The Drottningholm Palace (Swedish: Drottningholms slott) is the private residence of the Swedish royal family. It is located in Drottningholm. Built on the island Lovön (in Ekerö Municipality of Stockholm County), it is one of Sweden's Royal Palaces. It was originally built in the late 16th century, and it served as a regular summer residence of the Swedish royal court for most of the 18th century. Apart from being the private residence of the Swedish royal family, the palace is a popular tourist attraction.
Front view of the palace.
|Town or city||Drottningholm|
|Construction started||16th century|
|Official name||Royal Domain of Drottningholm|
|Designated||1991 (15th session)|
The name Drottningholm (literally meaning "Queen's islet") came from the original renaissance building designed by Willem Boy, a stone palace built by John III of Sweden in 1580 for his queen, Catherine Jagellon. This palace was preceded by a royal mansion called Torvesund.
The Queen Dowager Regent Hedwig Eleonora bought the castle in 1661, a year after her role as Queen of Sweden ended, but it burnt to the ground on 30 December that same year. Hedwig Eleonora engaged the architect Nicodemus Tessin the Elder to design and rebuild the castle. In 1662, work began on the reconstruction of the building. With the castle almost complete, Nicodemus died in 1681. His son Nicodemus Tessin the Younger continued his work and completed the elaborate interior designs.
During the period of the reconstruction, Hedwig Eleonora was head of the regency for the still-underage King, Charles XI of Sweden, from 1660 to 1672. Sweden had grown to be a powerful country after the Peace of Westphalia. The position of the queen, essentially the ruler of Sweden, demanded an impressive residence located conveniently close to Stockholm.
During the reign of the kings Charles XI of Sweden and Charles XII of Sweden, the royal court was often present at the palace, which was used for hunting. Hedwig Eleonora used the palace as a summer residence until her death in 1715, also when she had become the undisputed host of the royal court during the absence of Charles XII in Great Northern War (1700–1721).
Drottningholm continued to serve regularly as a summer residence for the royal court during the entire 18th-century. After the death of Hedwig Eleonora in 1715, Queen Ulrika Eleonora of Sweden and King Frederick I of Sweden held court at the palace in the summer.
In 1744, the palace was given as a gift from King Frederick I to the then Crown Princess, later Queen of Sweden, Louisa Ulrika of Prussia when she married Adolf Frederick of Sweden, who became King of Sweden in 1751. During Louisa Ulrika's ownership of Drottningholm the interior of the palace was transformed in a more sophisticated French rococo style. Louisa Ulrika was also responsible for having the Drottningholm Palace Theatre rebuilt in a grand style after the more modest original building burnt down in 1762. Louisa Ulrika and Adolf Fredrick continued to reside at the palace during their reign (1751–1771). In 1777, Louisa Ulrika sold Drottningholm to the Swedish state.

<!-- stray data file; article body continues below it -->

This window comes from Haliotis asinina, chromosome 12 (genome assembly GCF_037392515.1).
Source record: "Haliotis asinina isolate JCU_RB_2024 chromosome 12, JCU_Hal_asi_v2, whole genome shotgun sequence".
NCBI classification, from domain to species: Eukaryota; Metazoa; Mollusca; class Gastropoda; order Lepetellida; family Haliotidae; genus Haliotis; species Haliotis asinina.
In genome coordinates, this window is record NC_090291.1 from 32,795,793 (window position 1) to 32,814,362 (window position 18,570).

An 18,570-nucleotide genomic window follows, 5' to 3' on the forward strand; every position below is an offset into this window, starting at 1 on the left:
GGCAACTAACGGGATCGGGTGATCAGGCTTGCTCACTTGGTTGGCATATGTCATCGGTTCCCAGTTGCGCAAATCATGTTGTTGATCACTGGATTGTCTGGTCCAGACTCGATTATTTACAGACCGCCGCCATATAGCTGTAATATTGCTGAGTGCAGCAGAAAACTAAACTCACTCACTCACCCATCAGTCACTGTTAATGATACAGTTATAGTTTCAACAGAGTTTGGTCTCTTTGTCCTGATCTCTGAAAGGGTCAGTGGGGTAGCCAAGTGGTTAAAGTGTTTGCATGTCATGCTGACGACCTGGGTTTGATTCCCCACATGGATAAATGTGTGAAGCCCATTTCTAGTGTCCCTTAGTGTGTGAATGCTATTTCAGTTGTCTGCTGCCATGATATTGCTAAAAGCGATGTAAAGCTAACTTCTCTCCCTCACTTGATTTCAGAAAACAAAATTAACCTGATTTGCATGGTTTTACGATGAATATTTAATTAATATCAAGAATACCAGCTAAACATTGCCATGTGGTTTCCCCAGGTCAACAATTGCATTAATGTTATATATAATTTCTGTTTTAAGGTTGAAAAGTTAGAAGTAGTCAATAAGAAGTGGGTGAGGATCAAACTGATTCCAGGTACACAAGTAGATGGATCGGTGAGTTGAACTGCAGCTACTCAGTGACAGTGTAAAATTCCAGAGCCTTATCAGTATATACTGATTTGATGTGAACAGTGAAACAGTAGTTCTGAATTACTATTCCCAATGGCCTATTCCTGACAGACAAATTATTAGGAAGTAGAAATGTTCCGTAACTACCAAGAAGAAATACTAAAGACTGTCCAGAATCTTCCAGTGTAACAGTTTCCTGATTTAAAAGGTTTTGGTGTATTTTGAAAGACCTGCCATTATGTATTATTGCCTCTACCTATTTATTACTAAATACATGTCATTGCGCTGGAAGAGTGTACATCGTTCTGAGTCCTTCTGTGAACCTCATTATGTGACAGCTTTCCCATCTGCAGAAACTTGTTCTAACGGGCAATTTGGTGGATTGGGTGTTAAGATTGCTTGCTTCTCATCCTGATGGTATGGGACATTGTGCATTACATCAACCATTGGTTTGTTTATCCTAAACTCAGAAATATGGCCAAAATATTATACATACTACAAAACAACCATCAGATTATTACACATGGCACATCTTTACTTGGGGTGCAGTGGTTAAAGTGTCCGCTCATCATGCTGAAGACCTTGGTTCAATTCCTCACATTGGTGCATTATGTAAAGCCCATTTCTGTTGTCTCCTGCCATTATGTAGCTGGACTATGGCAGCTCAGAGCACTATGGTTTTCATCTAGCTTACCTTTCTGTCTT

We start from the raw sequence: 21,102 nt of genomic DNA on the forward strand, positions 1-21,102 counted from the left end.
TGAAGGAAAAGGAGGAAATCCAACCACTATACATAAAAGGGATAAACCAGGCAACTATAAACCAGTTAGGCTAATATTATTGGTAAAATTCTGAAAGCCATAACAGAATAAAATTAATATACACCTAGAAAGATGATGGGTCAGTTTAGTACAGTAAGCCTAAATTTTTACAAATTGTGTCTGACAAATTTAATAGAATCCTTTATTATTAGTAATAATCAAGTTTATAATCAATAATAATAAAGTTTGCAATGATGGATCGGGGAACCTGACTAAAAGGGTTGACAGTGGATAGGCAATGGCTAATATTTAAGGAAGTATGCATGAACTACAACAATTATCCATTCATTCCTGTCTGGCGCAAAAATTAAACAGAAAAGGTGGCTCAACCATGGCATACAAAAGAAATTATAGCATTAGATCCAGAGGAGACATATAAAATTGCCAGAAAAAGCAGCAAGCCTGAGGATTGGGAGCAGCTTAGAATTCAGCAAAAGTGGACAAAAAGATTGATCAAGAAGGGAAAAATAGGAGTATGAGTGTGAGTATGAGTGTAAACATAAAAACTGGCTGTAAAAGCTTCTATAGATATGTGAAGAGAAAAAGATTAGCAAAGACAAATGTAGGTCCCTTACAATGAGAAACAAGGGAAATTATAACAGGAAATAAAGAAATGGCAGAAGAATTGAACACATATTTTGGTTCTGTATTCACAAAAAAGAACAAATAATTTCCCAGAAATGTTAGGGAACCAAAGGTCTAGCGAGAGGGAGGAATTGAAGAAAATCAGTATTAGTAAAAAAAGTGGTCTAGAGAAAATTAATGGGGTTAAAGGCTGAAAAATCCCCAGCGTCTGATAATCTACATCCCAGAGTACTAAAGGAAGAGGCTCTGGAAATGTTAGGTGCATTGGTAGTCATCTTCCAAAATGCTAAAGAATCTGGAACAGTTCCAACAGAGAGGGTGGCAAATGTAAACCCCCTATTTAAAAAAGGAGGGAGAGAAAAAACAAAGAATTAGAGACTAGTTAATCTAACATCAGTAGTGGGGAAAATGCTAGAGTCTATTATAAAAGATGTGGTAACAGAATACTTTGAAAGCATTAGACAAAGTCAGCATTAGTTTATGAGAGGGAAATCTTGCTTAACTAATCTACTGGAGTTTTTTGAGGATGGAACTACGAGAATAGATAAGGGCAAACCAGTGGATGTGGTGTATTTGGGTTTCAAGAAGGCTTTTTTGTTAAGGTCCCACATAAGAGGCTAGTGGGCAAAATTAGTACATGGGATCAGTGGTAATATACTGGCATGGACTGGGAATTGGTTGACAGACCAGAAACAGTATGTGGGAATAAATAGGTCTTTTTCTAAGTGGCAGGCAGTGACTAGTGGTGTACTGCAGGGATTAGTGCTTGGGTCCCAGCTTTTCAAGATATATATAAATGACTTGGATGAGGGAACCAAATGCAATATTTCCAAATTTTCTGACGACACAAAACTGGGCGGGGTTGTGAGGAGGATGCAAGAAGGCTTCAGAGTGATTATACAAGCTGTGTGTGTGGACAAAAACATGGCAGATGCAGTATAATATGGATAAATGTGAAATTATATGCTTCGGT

While it was owned by the Swedish state, the palace was used by King Gustav III of Sweden, son of Louisa Ulrika, as a summer residence, and a grand ceremonial court life was performed at the palace, which is considered to have been a great age for the palace, during which it was known for the elaborate masquerades and grand theatrical festivities and tournaments performed in the gardens. During the reign of Gustav IV Adolf of Sweden (reign 1792–1809) and Charles XIII of Sweden (reign 1809–1818) the palace was gradually used more sporadically. In 1797, it was the place of the great festivities when the King's bride, Frederica of Baden, was received there upon her arrival in Sweden, during which the last so called carousel, or tournament, was staged in the palace garden. After the Coup of 1809, the deposed Gustav IV Adolf was kept here under guard in the Chinese Drawing Room for eleven days.
During the reign of Charles XIV John of Sweden (reign 1818–1844), the palace was abandoned. The King regarded it as a symbol of the old dynasty, and Drottningholm was left to decay. The buildings were damaged by the forces of nature, and their inventories were either taken away or auctioned off.
It was apparently opened to the public for the first time during this period: a tour was mentioned in 1819, and the public used the park for picnics. Occasionally, the grounds were used for public events: in 1823, the bride of the crown prince, Josephine of Leuchtenberg, was received upon her arrival to Sweden, and her name day continued to be celebrated here. Foreign guests were received in the palace gardens, such as Tsar Nicholas I of Russia.
Oscar I of Sweden took an interest in the palace, and though he preferred Tullgarn Palace as summer residence, he took care to preserve the palace by doing the first repairs in 1846. He further more used it for public celebrations, such as a reception for Pan-Scandinavian students in 1856, and in 1858, the future Gustav V of Sweden was born in the palace. Charles XV of Sweden preferred Ulriksdal Palace as his summer residence and ignored Drottningholm, but Oscar II of Sweden continued the repairs.